And how many sixteenth notes will fill up a whole bar?
16! And in a piece of drum sheet music this would look and be counted this way:
The Basic Rock Beat
The final step is to take the information about note values and combine it with your knowledge about note placement from the beginning of the article (that tells you which drum / cymbal to play).
You need both to deciper a rock groove like the following (we will break it down together in a second):
The first thing to do is to isolate the different drum / cymbal parts. In this case, there is:
- one (the upper) for to be played on the hi-hat
- one (in the middle) to be played on the snare drum
- and one (down below) to be played on the bass drum.
Now let’s focus on the hi-hat part and its note values to find out how we’d have to count and play.
In this case, the hi-hat is notated in eighth notes so you’d have to count and play in “1, and, 2, and, 3, and, 4, and”.
Initially it can help a lot to write out how to count the groove, which would look like this:
Now that you can count and play the hi-hat you’d move on to the the second drum part in the middle (for the snare drum).
And since we’ve already written out the counting pattern, we immediately see that the snare is played two times in this bar: once on count “2” and once on count “4”. Easy enough right?
Moving on to the bass drum part at the bottom, it’s equally simple. You’d have to hit the kick pedal on counts “1”, “3” as well as on the “and” following “3”.
Put this all together and you get this groove (jump to 2:43 of the video):
And the cool thing is: once you’ve understood the system so far, you’ll be to figure out how to read anyother rock groove on this planet too.
The icing on the cake is now to learn how to read a drum fill. This will really spice up your drumming:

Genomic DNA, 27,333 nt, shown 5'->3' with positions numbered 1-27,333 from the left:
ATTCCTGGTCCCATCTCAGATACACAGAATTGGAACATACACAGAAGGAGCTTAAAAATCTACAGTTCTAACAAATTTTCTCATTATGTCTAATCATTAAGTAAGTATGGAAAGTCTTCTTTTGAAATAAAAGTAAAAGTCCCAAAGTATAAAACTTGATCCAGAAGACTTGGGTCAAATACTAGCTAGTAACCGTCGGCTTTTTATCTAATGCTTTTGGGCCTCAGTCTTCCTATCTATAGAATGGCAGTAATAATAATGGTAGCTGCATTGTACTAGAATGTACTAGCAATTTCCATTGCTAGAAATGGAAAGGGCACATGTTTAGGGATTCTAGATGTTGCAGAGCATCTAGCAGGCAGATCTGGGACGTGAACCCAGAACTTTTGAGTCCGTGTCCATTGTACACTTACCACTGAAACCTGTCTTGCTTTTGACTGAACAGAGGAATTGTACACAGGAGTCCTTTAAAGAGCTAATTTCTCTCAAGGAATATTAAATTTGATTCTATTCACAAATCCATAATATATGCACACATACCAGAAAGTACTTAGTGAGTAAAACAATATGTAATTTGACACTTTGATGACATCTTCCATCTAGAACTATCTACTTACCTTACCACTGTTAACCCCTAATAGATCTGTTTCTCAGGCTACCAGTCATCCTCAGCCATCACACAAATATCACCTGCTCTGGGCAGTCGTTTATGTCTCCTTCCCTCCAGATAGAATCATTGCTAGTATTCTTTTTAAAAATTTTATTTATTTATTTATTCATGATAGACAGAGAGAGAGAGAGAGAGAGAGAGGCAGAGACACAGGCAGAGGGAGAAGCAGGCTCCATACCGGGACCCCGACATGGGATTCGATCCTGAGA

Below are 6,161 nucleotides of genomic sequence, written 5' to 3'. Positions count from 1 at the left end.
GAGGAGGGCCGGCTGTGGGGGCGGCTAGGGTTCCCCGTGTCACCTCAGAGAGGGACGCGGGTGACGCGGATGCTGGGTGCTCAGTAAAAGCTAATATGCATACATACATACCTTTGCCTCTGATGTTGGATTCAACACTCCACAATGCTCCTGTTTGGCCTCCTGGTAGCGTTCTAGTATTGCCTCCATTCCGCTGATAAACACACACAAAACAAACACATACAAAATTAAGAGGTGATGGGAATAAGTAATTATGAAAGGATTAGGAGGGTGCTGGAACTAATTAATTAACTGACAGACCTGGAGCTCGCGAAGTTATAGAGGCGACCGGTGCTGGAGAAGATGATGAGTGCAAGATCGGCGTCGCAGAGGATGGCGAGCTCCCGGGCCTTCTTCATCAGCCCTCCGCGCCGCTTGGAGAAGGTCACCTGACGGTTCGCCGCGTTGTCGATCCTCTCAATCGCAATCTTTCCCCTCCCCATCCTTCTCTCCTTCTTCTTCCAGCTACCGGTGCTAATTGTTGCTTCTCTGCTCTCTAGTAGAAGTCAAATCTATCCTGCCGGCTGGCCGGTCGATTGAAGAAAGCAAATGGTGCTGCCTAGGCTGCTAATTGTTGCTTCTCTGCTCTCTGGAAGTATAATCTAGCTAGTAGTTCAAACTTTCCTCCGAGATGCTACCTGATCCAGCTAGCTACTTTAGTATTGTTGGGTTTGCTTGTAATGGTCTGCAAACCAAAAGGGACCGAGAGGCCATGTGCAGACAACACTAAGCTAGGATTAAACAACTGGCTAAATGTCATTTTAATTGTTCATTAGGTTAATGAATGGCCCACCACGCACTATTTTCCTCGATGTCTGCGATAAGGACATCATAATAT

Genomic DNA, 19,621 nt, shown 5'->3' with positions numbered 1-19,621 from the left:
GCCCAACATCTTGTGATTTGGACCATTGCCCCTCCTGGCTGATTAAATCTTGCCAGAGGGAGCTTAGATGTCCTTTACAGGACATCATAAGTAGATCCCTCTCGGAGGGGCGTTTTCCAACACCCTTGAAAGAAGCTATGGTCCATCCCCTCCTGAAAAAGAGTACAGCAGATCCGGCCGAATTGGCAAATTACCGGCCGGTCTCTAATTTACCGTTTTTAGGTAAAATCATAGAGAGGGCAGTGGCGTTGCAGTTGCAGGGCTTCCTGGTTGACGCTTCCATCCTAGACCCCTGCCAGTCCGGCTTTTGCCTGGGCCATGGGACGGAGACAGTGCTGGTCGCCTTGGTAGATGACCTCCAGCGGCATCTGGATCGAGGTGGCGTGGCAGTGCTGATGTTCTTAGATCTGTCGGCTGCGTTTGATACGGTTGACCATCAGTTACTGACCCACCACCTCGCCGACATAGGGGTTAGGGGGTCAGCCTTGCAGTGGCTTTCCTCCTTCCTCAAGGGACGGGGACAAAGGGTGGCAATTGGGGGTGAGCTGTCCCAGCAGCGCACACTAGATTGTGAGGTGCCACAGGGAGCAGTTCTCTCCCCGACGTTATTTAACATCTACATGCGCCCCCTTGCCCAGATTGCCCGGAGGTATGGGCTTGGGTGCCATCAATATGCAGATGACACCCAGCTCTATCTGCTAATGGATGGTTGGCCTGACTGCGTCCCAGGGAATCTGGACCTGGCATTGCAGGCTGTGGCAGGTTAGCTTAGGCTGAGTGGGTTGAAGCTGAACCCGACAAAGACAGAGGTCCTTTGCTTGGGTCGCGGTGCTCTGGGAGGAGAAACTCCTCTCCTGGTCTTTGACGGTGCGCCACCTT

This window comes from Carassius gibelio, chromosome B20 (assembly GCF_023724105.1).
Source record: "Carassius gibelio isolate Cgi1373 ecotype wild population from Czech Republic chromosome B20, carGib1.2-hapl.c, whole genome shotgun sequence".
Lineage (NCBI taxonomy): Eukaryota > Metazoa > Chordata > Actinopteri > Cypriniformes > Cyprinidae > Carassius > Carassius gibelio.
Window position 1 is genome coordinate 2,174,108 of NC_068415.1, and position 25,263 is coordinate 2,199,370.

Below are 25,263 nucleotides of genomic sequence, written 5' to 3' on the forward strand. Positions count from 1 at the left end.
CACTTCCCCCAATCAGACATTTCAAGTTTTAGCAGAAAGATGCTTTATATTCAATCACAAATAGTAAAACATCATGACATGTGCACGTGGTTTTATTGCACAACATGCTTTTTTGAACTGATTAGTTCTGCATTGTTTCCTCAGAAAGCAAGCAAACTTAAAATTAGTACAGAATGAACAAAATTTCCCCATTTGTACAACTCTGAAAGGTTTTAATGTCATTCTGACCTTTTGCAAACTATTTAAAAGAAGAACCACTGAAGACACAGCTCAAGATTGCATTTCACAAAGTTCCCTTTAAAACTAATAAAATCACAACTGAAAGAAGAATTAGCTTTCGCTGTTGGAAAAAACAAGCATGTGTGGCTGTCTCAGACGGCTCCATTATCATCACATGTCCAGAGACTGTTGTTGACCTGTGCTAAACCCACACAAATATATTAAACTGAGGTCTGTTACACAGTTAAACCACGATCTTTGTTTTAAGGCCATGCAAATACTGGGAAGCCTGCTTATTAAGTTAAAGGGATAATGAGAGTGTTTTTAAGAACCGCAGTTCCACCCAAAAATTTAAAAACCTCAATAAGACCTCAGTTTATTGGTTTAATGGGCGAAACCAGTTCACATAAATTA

A Basic Drum Fill
See for yourself if you can already bring a bit of order into this accumulation of dots and lines:
If you’ve figured out that this fill in consists of 16th notes you’re exactly right. And we’ve got sixteen of those – a whole a bar, that is.
So you’d count this fill as: “1 e and a 2 e and a 3 e and a 4 e and a”. Again, it’s helpful to write this out:
And the procedure is exactly like before: isolate the parts being played on different drums – in this case 4 – and realize that each of those parts consists of 4 hits on a certain drum:
- Four hits on the snare drum on counts “1 e and a”
- Four hits on the high tom on counts “2 e and a”
- Four hits on the middle tom on counts “3 e and a”
- and four hits on the low tom on counts “4 e and a”
I can’t help repeat myself: “easy enough, right?” 🙂
Here is a video of the fill being played (jump to 4:02 of the video).
Congratulations – you know the rules of the game of reading drum sheet music. But I want to give you one more opportunity for guided practice. It looks like this:
This four-bar phrase might seem intimidating, when actually it isn’t. Because looking closer, you’ll realize that the first 3 bars are exactly the same.